Weeks 2-3: The Desert Trials

In the last couple of weeks, my journey from Julian to Big Bear Lake took me through “desert” in all its forms, across what is arguably the most challenging part of this section. These last 170 miles were about more than progress; they were about finding my rhythm and settling into my new life.

So What Does A Typical Day Look Like?

Now that I’ve been at this thru-hiking thing for three weeks, I’ve developed new routines. A new normal.


Every day starts around 6-6:30am without an alarm, unless we’ve decided to leave camp together early due to the day’s challenges. I quickly pack up my tent and gear, grab a protein bar, and start my day.


My afternoons revolve around water sources. Despite the desert, water carries have been manageable, rarely more than 2L. My breaks are frequent, aimed at resting and refueling with snacks like bars, nuts, and tortillas with peanut butter.


By 5-6 pm, I typically wrap up my hike at a predetermined campsite. As everyone in the group rolls in, I pitch my tent, make my “bed”, prepare dinner, and relax. Meals vary between ramen, instant rice with beans, a dehydrated meal, or something fancier packed out of town. I jot down notes about my day before turning in by 8 pm, ensuring I get enough rest for the next day’s trek.

My home!

Some Highlights and Challenges

These weeks have tested me, but also brought great rewards. My mental and physical fortitude was pushed, and I am proud of coming out stronger.

San Jacinto Wilderness and Summit Push

Entering the San Jacinto wilderness was a highlight, with a pre-sunrise start offering breathtaking views of Palm Springs. The climb was tough, full of steep trails, blowdowns, and exposed paths. Reaching the summit of Mt. San Jacinto was exhilarating—a true test of endurance rewarded with incredible vistas.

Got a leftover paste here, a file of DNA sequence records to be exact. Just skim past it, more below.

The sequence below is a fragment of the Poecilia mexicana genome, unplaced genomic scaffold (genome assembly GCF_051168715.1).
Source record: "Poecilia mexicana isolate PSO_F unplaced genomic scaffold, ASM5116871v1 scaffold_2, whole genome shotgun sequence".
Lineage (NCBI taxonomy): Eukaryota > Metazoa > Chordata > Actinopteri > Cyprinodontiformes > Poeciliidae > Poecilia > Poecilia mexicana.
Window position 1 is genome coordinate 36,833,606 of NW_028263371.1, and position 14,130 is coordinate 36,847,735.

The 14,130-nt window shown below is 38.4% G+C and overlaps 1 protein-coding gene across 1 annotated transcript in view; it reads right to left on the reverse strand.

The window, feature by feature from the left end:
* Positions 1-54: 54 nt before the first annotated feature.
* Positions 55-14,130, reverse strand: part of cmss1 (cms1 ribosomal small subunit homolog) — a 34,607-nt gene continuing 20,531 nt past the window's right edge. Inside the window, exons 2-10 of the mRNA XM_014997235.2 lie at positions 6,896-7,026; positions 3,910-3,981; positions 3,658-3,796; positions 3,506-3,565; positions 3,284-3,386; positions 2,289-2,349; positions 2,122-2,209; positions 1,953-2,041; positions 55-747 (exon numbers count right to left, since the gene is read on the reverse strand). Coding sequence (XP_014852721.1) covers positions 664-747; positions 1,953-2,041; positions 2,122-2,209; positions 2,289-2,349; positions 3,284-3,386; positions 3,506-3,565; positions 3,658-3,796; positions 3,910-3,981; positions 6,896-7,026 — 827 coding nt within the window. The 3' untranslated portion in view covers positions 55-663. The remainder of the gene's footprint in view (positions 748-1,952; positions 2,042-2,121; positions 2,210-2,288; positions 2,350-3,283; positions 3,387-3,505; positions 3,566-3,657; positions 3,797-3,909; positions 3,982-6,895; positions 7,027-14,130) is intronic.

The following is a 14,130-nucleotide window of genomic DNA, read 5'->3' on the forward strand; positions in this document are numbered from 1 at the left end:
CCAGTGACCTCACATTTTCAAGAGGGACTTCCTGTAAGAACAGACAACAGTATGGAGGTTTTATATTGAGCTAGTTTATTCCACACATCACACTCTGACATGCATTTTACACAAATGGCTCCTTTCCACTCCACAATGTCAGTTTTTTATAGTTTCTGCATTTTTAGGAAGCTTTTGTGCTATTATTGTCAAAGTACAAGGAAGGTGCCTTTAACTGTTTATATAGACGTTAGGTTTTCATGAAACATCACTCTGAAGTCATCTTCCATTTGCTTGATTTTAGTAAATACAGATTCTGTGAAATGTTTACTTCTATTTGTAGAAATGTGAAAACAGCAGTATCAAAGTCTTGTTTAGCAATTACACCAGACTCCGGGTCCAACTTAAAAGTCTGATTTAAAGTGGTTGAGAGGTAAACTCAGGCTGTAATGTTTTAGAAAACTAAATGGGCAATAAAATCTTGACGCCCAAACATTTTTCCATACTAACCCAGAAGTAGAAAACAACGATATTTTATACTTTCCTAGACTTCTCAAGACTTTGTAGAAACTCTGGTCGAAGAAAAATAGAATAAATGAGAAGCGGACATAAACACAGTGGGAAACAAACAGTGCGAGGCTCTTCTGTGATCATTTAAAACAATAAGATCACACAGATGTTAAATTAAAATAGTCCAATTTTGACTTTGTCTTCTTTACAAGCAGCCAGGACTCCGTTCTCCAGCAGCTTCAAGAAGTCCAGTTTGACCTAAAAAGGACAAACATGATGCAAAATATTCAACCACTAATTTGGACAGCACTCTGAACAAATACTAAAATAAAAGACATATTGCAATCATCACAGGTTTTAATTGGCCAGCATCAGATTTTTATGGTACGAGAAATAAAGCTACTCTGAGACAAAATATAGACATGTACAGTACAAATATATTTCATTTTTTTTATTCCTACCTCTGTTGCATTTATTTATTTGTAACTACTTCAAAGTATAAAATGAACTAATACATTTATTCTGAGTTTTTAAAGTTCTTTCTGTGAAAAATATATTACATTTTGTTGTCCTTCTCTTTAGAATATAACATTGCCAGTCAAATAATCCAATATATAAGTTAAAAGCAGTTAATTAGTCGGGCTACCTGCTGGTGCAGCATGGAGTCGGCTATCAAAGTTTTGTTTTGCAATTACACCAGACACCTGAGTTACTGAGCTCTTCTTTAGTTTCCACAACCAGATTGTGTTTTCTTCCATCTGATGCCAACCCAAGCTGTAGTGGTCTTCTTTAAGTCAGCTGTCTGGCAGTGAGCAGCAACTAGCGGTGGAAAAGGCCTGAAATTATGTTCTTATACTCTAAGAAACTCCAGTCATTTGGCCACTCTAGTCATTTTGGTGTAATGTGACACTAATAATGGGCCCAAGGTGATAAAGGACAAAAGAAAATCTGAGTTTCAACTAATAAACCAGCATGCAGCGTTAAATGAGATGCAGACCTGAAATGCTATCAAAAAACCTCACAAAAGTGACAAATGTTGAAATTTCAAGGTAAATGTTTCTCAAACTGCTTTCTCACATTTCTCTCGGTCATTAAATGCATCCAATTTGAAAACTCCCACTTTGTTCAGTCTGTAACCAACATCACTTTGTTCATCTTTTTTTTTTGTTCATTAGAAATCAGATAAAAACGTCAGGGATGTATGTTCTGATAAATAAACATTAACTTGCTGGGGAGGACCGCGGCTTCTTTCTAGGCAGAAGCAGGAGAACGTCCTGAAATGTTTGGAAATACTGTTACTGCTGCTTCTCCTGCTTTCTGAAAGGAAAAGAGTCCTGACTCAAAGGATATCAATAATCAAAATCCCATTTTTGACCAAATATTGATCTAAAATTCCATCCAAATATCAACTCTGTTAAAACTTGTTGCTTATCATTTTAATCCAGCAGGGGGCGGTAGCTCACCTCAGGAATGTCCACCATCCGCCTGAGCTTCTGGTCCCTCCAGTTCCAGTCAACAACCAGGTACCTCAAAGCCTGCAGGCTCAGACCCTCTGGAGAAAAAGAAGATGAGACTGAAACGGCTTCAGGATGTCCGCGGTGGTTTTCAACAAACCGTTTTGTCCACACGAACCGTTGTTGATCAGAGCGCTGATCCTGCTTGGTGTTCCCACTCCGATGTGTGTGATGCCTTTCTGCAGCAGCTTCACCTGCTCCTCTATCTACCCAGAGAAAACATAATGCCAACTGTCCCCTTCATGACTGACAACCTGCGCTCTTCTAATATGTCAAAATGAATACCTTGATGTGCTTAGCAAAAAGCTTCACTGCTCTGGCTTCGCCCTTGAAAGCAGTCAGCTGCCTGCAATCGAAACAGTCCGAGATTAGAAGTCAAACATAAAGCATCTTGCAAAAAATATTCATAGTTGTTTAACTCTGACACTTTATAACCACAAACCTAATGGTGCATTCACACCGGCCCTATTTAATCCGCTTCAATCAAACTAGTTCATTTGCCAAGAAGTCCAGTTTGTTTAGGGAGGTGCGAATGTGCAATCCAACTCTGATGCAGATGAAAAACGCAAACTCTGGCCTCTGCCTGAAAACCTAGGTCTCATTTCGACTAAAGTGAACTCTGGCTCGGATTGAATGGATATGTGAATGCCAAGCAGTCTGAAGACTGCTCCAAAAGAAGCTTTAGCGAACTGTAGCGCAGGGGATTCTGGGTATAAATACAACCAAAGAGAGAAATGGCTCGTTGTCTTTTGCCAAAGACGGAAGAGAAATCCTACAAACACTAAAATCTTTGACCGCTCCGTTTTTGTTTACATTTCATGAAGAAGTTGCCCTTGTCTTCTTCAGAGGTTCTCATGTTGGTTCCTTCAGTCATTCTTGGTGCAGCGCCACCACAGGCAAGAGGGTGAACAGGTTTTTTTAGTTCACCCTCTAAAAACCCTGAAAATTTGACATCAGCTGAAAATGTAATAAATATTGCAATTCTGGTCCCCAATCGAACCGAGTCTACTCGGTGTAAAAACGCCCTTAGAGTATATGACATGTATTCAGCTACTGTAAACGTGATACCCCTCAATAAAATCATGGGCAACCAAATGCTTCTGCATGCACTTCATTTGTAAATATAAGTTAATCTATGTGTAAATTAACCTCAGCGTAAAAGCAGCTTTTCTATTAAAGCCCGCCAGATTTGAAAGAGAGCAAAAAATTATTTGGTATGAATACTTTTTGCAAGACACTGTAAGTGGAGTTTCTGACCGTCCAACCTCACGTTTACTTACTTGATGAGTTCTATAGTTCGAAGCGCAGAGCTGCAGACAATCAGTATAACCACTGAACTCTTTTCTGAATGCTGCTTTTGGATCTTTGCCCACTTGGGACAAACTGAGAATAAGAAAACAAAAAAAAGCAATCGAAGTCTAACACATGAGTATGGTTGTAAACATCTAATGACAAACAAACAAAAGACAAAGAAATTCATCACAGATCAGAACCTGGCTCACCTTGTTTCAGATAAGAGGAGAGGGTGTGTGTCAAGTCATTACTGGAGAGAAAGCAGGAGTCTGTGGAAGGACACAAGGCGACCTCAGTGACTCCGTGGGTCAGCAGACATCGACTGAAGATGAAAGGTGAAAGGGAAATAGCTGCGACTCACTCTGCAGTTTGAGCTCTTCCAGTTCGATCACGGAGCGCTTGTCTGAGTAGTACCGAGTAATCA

Views from Mt. San Jacinto summit

Fuller Ridge (aka the Slip ‘n Slide)

The same day as the summit, I faced Fuller Ridge. The trail, slippery from melting snow, proved to be a brutal test of resilience. After numerous falls, none of which hurt much more than my ego, I rested in the sun at a nearby campground, reflecting on the day’s trials.

Mission Creek and the Poop Virus

The section around Mission Creek, damaged by a hurricane, required careful navigation and rock-hopping. To combat the risk of Norovirus which had been going around, our group treated all water and practiced rigorous hygiene, successfully avoiding illness as we maneuvered through this challenging stretch.

Hours and hours of walking on this!

It’s About the People

They say that thru-hiking is about the people, and that statement has felt very true. Over the last couple of weeks, I’ve found myself forming bonds with people I’ve barely known for three weeks. When you’re doing something like this, you realize that there’s something deep down that ties you together. Sharing both the struggles and triumphs with fellow hikers has deepened my appreciation for this journey. The community we’ve built supports each other through everything the trail throws at us.

A beautiful bunch I would say

Every day, every mile, every challenge is shared and becomes part of our collective memory on the PCT. I’m thankful for the companionship and look forward to the continued camaraderie as we face whatever lies ahead.

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